Safety and Safeguarding
There is a high staff-to-student ratio. Students work in sessions with farm staff in ones or twos. Commissioning schools share key information ahead of time with Jamie’s Farm, with reference to risk assessments, and the particular nature of the young person’s difficulties.
Rules and Discipline
Joe does per visit introductory sessions at the commissioning school where he introduces some of the rules to the young people and their parents. Jamie’s Farm do not allow any sweets, caffeinated or fizzy drinks, or electronic equipment such as mobile phones. During the introductory meetings he discusses with the young people, and their parents/carers, why these rules. These rules are fundamental to the calm atmosphere of the farm and to the intention to provide the young people with a clear break from their usual life.
Monitoring of progress
Young people do a survey before they come to the farm, a survey on the last day of their visit and the same survey six weeks later. This pre and post test process is overseen by New Philanthropy Capital, who provide an “external objective analysis” (Joe, senior member of staff). This survey shows that the experience significantly improves students’ life satisfaction, resilience and self-esteem.
Our observations were that everyone involved, including the young people and their teachers, felt that the farm experience had changed them for the better, or made them start to see things in a different way. The Jamie’s Farm team feel assured that this impact continues when the student gets back to school as nearly every school has rebooked them: “I think the schools wouldn’t rebook unless they felt that a significant proportion of their students re-engage at a better quality level with schooling when they go back” (Joe). Schools report seeing an improvement in attendance, avoiding exclusions, and improvement in grades.
Farm staff suggest that the Jamie’s Farm experience is about sowing a seed that
“might lie dormant for quite a while but flourishes at a later date. So we’ve had children who came here two or three years ago who write to us and say that Jaime’s Farm has changed their lives and they saw the value of working hard because they wanted to go to agricultural college or whatever. It propels them to new relationships with their families and their schools and their community. It’s interesting when you watch that process of change because it is not a steady progress and there will be pitfalls and downsides but it is how they deal with that which counts rather than the fact that they happen” (Maria, therapist).
Jamie’s Farm caters for a wide range of young people with varying needs. During the research visit there were two young people on the autistic spectrum, and two young people who were selective mutes. The provision is not academic, and due to the high staff-student ratio, can be very accommodating of different needs and abilities.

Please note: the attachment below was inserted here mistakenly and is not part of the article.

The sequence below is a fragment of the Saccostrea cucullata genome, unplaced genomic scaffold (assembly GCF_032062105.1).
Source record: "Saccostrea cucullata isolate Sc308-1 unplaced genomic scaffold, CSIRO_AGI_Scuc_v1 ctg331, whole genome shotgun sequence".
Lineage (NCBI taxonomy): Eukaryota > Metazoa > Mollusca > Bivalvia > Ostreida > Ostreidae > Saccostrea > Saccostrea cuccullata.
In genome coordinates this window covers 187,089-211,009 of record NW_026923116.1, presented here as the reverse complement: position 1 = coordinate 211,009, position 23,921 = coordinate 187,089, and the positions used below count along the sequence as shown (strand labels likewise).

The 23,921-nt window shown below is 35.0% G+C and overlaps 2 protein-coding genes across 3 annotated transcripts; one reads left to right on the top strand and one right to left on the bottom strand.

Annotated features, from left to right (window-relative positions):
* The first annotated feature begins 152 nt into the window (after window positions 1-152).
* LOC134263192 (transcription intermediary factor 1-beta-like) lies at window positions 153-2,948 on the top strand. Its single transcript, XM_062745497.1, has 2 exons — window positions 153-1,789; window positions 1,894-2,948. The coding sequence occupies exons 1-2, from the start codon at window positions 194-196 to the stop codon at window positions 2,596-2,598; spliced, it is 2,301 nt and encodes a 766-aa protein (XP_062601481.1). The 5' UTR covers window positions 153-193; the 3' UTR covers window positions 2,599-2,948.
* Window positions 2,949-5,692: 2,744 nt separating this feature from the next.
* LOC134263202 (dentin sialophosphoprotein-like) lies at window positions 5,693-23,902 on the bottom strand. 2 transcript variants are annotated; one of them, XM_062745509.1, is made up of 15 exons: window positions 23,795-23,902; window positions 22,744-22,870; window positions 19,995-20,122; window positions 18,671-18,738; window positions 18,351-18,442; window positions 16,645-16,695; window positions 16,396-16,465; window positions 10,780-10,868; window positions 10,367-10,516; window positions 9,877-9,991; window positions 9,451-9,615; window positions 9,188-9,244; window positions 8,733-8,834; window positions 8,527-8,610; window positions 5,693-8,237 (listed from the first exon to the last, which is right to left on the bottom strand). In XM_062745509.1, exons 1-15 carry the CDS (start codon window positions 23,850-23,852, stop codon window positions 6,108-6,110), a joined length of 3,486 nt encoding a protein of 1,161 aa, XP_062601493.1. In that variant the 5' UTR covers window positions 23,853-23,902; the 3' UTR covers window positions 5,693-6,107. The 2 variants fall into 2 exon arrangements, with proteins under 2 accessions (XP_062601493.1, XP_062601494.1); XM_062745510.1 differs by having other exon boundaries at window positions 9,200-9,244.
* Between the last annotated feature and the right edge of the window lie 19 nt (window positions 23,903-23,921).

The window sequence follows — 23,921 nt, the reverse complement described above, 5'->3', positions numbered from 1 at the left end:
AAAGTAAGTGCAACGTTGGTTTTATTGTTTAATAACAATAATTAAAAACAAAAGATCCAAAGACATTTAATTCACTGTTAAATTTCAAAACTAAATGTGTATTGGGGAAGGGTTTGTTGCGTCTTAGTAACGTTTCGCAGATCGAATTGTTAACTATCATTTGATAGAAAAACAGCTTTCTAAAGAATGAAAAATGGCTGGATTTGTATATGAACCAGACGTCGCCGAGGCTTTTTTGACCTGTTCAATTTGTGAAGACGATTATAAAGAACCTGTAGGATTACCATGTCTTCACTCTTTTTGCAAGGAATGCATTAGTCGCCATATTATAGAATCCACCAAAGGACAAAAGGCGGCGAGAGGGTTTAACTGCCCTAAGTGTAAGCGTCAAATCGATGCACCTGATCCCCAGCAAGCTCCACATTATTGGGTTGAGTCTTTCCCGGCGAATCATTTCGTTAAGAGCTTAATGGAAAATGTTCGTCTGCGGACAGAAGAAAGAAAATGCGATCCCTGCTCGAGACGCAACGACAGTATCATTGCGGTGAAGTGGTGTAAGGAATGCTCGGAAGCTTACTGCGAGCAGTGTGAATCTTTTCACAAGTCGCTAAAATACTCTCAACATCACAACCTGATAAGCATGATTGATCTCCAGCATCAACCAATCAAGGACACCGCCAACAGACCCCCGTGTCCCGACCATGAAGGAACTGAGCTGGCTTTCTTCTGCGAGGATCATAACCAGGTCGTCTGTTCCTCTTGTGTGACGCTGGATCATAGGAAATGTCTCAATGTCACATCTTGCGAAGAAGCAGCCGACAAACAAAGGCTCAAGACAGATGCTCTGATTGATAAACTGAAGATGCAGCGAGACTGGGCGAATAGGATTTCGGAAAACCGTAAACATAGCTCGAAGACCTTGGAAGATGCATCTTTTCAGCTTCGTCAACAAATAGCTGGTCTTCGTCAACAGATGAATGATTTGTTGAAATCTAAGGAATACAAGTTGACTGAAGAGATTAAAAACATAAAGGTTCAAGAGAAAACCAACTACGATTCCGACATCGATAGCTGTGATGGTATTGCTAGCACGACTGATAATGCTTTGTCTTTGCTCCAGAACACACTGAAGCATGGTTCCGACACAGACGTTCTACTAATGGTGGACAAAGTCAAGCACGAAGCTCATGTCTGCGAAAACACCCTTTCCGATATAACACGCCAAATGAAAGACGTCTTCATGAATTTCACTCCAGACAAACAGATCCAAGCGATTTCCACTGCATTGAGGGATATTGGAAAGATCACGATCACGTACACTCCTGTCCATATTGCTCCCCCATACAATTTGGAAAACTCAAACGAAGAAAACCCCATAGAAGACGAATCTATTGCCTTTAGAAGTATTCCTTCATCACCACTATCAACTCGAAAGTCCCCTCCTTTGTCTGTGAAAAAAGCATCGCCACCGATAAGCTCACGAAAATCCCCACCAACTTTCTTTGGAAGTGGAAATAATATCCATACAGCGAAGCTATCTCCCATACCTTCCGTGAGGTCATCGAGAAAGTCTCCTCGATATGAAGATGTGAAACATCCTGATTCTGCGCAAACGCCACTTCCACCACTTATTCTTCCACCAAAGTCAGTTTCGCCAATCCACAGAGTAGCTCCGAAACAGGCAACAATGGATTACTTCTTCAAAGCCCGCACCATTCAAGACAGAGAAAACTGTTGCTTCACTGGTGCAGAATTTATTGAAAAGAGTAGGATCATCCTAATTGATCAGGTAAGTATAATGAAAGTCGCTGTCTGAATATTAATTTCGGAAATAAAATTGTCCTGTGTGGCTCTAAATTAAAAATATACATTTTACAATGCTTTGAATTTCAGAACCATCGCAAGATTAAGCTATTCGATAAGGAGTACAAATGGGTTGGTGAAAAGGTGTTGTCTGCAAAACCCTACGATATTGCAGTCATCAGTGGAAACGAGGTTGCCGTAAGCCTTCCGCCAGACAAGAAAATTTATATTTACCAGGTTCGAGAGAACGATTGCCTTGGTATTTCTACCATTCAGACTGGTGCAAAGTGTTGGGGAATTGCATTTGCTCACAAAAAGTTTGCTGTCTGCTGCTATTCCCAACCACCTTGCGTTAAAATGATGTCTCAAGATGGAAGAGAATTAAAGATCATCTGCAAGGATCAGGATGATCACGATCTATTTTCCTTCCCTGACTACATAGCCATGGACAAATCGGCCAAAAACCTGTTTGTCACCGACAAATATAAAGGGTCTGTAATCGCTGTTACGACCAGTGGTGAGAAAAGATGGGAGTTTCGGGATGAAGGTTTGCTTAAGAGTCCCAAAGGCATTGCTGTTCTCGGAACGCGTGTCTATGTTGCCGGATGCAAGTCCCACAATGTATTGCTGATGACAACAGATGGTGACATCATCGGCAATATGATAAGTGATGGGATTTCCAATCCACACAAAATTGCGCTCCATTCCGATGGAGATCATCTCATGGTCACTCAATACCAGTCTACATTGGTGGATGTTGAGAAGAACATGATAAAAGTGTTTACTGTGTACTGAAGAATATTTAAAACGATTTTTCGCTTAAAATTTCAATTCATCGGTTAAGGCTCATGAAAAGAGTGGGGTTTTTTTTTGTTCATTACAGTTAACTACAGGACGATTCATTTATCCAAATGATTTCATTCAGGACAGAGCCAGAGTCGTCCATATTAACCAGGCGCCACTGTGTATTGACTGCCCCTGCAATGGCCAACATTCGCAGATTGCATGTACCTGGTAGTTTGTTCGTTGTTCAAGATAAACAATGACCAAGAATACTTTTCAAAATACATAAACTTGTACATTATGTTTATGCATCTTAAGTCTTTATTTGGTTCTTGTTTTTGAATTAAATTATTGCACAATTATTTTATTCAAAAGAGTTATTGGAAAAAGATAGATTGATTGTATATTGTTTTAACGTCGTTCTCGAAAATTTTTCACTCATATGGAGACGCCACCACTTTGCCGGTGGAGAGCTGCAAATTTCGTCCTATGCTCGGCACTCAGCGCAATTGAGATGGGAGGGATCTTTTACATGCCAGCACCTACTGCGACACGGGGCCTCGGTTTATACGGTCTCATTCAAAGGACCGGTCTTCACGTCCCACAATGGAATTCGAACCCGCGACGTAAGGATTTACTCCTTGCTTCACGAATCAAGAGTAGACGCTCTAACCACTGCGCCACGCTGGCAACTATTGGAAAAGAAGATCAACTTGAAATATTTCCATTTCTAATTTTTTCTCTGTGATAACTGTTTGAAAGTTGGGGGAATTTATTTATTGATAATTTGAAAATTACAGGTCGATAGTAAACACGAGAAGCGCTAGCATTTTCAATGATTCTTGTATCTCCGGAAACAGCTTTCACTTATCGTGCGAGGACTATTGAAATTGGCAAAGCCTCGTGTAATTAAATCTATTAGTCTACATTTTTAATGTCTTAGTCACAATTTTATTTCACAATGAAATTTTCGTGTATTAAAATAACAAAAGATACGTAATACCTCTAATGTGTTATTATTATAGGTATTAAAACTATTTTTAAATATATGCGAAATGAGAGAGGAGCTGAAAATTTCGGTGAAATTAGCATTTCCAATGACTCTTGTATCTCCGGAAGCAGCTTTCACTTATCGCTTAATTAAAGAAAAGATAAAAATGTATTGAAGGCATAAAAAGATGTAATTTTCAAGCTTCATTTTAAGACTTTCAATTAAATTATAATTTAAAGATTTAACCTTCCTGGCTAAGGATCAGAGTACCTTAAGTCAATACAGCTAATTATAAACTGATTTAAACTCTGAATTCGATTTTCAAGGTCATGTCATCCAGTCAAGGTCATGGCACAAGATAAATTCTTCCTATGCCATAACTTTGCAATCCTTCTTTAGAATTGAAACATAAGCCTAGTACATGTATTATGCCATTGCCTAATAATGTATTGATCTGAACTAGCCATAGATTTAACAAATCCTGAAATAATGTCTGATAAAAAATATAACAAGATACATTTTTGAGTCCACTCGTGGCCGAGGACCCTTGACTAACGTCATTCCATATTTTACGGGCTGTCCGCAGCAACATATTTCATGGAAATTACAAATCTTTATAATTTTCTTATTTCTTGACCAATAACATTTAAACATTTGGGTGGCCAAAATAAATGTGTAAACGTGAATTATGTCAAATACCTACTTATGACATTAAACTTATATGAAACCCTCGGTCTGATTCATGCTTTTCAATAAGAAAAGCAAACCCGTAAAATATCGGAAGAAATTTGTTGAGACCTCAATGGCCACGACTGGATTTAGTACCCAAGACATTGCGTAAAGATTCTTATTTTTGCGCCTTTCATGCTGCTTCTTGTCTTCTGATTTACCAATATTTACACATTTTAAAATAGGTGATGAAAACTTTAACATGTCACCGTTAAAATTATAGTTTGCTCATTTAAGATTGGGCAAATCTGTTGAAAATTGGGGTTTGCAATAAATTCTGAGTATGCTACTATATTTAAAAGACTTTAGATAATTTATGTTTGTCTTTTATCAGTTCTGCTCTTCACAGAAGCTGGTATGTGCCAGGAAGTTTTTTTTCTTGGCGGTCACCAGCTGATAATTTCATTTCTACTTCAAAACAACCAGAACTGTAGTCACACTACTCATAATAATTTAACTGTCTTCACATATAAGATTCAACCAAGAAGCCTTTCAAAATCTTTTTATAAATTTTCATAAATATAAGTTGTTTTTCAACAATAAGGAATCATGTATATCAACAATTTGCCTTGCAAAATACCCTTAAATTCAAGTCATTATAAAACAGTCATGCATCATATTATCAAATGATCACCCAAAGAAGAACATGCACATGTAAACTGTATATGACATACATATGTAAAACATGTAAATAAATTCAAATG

The provision is commissioned directly by individual schools. This goes on a case by case, year by year basis, rather than schools having a contract with the Farm to provide a set number of places. As well as paying for the residential, schools must also supply some of their own members of staff to join the young people. Joe spoke of the importance of school’s sending “the right members of staff” to support the residential.
Jamie’s Farm do not get much direct time with the young people before the visit so the input of the commissioning school is seen as vital. It is important that the experiences has an impact on the teachers too, as this will have a longer-term impact in the school, if it alters teacher practice – there are thus potential benefits for young people who do not go to the farm.
Joe made it clear that we observed a ‘model’ commissioner-Jamie’s Farm relationship. The particular school really ‘buys into’ the programme, has supported it by sending seven groups of young people over the past few years, and embeds the work that Jamie’s Farm does once the young people get back to school. Joe now knows quite a few young people in different years when he visits the school. He feels that, because some of the staff now know Jamie’s Farm well, they have become better at selecting young people who will benefit most from the residential. That is one of the benefits of a longer-term partnership with schools. Maria has been invited to do whole school training on behaviour to support teachers to “understand what might be driving the challenging behaviours of the child and how to unpick it and understand it”. Maria described the school as having “an extraordinary commitment to children and to the children’s families which means that they are really working as a whole community”. This is also the only school that really get the parents/carers on-board. Part of the contract with parents/caers is that they will attend Jamie’s Farm on the last day to see what their son/daughter has been doing. The school puts on a coach and the Farm provides a lunch to the parents. Maria stressed the importance of this visit (see ‘relationships with parents’ section).
The first research visit was to the introductory meeting at the school. This was attended by Joe, school staff going on the residential, students going on the residential and their parents. During this meeting Joe showed a video clip of a previous group from the school attending the farm, and a member of staff who has been before spoke about their experiences. Joe spoke to them about some of the activities they will be doing. He did a ‘check-in’ with them. This is where the young people give a score from 1-10 of how they are feeling. He also asked them to say what they were most looking forward to. These are processes that are used a lot on the farm, so from the very beginning they are getting the young people used to expressing views and explaining how they are feeling. The young people and their parents sign a contract to agree to the rules that have been discussed.
From researcher field notes